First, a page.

It’s February and that means Black History Month. While some have decried Black History Month as taking place during the shortest month of the year, the celebration has in fact come a long way since its creator, the historian Carter G. Woodson worked with the Association for the Study of Negro Life and History to announce the second week of February as being, in the terminology of its time, ‘Negro History Week.’
Skeptics might wonder about the value of Black History Month, given that African Americans are in some respects in markedly different social, political and educational circumstances compared to those that existed a century ago. During that time, widely available scholarship on African American history has increased in leaps and bounds, on a great many fronts.
With Barack Obama having been a two-time president, and with important civil rights advances in place for half a century or more, is there an important place for a celebration that might well appear in some respects as anachronistic?
In a word, yes.
As a professor whose classes invariably deal with aspects of African American and African Diaspora history, any moments of doubt I might have about the validity of Black History Month are dispelled once classes begin each semester.
I am still shocked and saddened at the level of ignorance among students of important events and personalities that are part of African American history, and consequently, American history. I don’t of course blame my students, and this ignorance is by no means restricted to students of a particular ethnicity or cultural background.
The first time I realized there was a problem was several years ago, when I casually asked my class, what they could share about their knowledge of Paul Robeson, a prominent singer and actor who championed civil rights. No hands went up, and no-one could volunteer anything whatsoever about someone who could reasonably be regarded as one of the most important Americans of the 20th century.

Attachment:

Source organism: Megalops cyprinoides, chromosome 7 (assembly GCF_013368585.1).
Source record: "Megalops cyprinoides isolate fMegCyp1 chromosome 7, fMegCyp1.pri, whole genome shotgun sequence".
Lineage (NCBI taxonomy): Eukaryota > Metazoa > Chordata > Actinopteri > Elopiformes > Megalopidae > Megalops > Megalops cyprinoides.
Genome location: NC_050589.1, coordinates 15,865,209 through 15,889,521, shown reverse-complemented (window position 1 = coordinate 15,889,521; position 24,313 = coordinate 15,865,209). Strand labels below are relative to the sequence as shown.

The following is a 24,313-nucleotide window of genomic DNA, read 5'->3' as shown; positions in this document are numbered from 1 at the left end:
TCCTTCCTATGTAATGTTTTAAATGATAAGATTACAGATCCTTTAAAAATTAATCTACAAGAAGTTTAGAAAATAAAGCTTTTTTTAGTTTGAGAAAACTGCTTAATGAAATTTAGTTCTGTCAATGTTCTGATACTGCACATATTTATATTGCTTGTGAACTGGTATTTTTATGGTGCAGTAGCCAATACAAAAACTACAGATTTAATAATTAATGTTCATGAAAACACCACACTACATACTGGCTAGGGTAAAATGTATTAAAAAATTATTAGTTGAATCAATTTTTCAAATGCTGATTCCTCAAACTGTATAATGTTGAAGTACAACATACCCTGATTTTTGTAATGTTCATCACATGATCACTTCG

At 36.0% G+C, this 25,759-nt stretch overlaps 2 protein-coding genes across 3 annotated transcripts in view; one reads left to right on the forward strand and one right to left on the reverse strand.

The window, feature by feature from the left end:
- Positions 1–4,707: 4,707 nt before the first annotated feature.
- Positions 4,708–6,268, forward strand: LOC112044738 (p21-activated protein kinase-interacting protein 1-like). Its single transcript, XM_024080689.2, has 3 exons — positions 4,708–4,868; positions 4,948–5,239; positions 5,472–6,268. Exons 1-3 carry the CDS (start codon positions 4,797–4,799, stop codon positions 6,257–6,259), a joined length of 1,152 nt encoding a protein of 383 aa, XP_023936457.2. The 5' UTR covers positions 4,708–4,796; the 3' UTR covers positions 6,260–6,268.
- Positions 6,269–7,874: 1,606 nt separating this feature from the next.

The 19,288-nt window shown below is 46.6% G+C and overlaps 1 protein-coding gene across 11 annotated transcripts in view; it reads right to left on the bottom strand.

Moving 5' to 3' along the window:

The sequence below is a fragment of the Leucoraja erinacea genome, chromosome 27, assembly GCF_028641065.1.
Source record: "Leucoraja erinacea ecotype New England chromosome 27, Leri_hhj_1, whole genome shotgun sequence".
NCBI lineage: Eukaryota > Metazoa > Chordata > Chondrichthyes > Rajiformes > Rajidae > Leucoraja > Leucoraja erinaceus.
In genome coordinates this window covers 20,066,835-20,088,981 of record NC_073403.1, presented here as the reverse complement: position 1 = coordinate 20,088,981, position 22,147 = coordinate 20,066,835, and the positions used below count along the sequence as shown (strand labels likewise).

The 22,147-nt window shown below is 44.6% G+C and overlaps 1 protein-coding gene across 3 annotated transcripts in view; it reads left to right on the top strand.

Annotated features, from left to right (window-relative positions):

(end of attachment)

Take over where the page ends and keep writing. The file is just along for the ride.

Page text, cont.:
Widespread ignorance of Black American history leads to an insufficient grasp of American history. Similarly, to properly acknowledge and embrace Black American history leads immediately to a more nuanced, thorough and comprehensive understanding of American history.
One cannot understand or fully grasp the history of the United States without an understanding and appreciation of the African American history embedded within it. We make a chronic mistake if we ever think that African American History is of primary relevance only to African American people. African American History is important for all Americans. It is this that simple assertion that emphasizes the continued importance of Black History Month.
It’s the responsibility of all of us – as parents, as teachers, as professors, as people – to do what we can to view history in all its dimensions. A wealth of wonderful juvenile literature about Black history exists, and is freely available, so parents can certainly help in making Black history a normal and familiar aspect of the ways in which children of all ages and ethnicities are introduced to history.
Teachers too, at both grade schools and universities need to ensure that they are offering balanced and inclusive accounts of history, to their pupils and students. Above all, as a society we need to refrain from viewing Black history as an optional add-on, to be fleetingly recognized only one month a year.
If and when I ask my class what they can share about their knowledge of figures such as Marcus Garvey, Paul Robeson, or Shirley Chisolm, and the vast majority of hands shoot up into the air, I might perhaps start to concede that Black History Month might have had its day, or seen more positively, is having widespread or far-reaching effect.
Until such time, there is a self-evident need for Black History Month to continue and expand, alongside concurrent year-round efforts to improve and make more credible the history curricula of our schools. Furthermore, so many setbacks and developments of late mean that we cannot take for granted any of the legislative or societal advances made by African Americans in this nation.
Now more than ever, the country needs to be reminded of the humanity of all of its citizens, particularly those of African origin, who so often find themselves on the receiving end of casual but pronounced victimization.
Eddie Chambers is a professor of art and art history at The University of Texas at Austin.
A version of this op-ed appeared in the Dallas Monring News, Omaha News Herald, Winona Daily News, Wilkes-Barre Times Leader, The Citizens Voice, The Bend Bulletin, Circleville Herald, Gulf Today, The Columbia (S.C) State, Houston Chronicle and the McAllen Monitor.
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